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TO IMPROVE THE TASTE,
HILLIARD AND METCALF PRINTERS.
1858, dhow. 27.
vi. Tacker, Esque
PREFACE. of Cambridge
Ar the commencement of this volume we expressed our deter: mination to lend our most cordial and efficient cooperation to measures designed to facilitate the acquisition of religious knowledge in Bible classes. At its close, while we review the year and find much cause of regret that no more has been done or even attempted for reclaiming a revolted and wretched race; we can and must rejoice that such powerful and extended impulse has been imparted to Bible class measures. While thousands of youth have been this year collected around their Pastors, and inestimable advantages have been flowing from such auxiliary ineans to the public services of the sanctuary, a broad foundation has also been laid for future years. The measures taken by the Pastoral Association and the General Association of Massachusetts; by the General Synod of the Dutch Reformed Church, and by the General Association of New Hampshire, are pledges that the friends of zion will not rest, till all the young people of our land shall have the opportunity of attending at the Bible class lecture. If our pages, or our efforts have in any bumble measure contributed to these results, we shall esteein it our highest honour and our most exalted privilege. Nor dare we wholly to desist from labours in this particular part of the vineyard, till more able and energetic instruments shall be raised up for these specifick duties.
We would again return thanks to correspondents and to patrons, believing that the former have been rising in the merit of their contributions, and the latter in the interest they have felt in the perusal of our numbers.
Believing that important advantages would result from an union of the Monitor and Guardian, the Editors and Publishers of the two works have made arrangements for their union after the ent volume. The particular excellencies of each plan will be retained and original articles from both the Editors will continue to be inserted. The terms will be the same as before, and suba scribers to either will be considered as patrons of the united work, which will be issued monthly from Boston and New Haven, the first of the month.
Boston, Dec. 1824.
Address before a Sabbath
calculated to pro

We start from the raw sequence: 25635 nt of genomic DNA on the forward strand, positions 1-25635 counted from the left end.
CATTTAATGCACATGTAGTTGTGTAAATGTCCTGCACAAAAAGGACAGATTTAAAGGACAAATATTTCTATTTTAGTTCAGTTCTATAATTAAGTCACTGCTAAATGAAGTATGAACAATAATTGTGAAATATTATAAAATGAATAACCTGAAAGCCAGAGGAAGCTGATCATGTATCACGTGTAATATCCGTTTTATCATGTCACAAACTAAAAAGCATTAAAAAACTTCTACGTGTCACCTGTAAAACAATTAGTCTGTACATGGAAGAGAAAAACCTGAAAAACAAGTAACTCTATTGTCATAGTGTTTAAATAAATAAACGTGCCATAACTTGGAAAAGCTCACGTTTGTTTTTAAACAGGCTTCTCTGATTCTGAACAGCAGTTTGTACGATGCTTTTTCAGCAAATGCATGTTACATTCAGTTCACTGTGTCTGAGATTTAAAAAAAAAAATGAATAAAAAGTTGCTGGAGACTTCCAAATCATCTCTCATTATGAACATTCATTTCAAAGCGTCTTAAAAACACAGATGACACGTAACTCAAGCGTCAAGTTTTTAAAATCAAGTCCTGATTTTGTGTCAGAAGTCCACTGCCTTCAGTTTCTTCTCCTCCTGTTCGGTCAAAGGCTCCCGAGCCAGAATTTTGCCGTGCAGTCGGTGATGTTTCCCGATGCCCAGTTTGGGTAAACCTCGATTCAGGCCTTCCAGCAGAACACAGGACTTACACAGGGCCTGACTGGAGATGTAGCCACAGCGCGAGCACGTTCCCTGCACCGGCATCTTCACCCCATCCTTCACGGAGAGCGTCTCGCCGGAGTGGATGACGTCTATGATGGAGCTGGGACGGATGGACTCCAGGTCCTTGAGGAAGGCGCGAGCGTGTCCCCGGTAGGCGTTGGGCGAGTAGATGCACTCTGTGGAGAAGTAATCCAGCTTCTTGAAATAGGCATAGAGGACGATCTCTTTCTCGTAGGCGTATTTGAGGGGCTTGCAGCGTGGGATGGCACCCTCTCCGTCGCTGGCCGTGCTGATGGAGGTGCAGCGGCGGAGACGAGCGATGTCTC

Extracts of Dr. Hum Contentment
Bible Class, Exercise of a 64 to Parents
103 Eagle, Nat. Hist. of the 97
Instruction in N. York, Education, Strictures on
Votes of the General Enterprise, the Magnitude
nod of the Dutch Re Evening
Societies, utility of 251 Fame, the Love of
366, 399 Fire side, the
388 Firmament, celestial
Cold, extreme, effects of 27 Goodness is Beaut
121 Religion of Convenience 301
425 Reservation, the
ziede, useful, acquir Rogers, Dr. Anecdote of 319
Vioon and Stars 349, 378 Slave, the
efiucd and univer Truth, Triumph of
39 Washington, General 34
At the commencement of the year we have often thought of the young man's exclamation when he bad lost what was not his own! “ ALAS, MASTER, FOR IT WAS BORROWED !” In theory we readily admit that all we possess is only LENT us; but has this solemn truth habitually influenced our practice the past year? Has it governed our past lives?
Fellow immortals,-fellow subjects of the moral gov. ernment of God; suffer us to commence our paper this year with a series of plain interrogations, in which editors and readers, young and old, are personally concerned. What use have we made of the TALENTS the KNOWLEDGE, the PROPERTY, the INFLUENCE and the TIME which God has LENT US? In our present inquiries respecting our stewardship we shall only glance at the first four of these topics, and enlarge under the last.
In the intellectual world we discover an inequality in the bestowment of Heaven's gifts; but the responsibility is proportionate to the intellect bestowed and the means of cultivating it enjoyed. Has God lent any of us vigorous intellectual powers, how have they been used? Have not some of us perverted them? Have not all of us failed of employing them as actively for Gos as we might have done ? Alas, they were borrowed ! Nor may we plead the want of genius as the excuse for perverting or hiding ordinary mental powers. We are accountable, not only for the capacity of mind we actually possess, but for that expansion which we had the means of giving it, and for all which such a mind might have accomplished.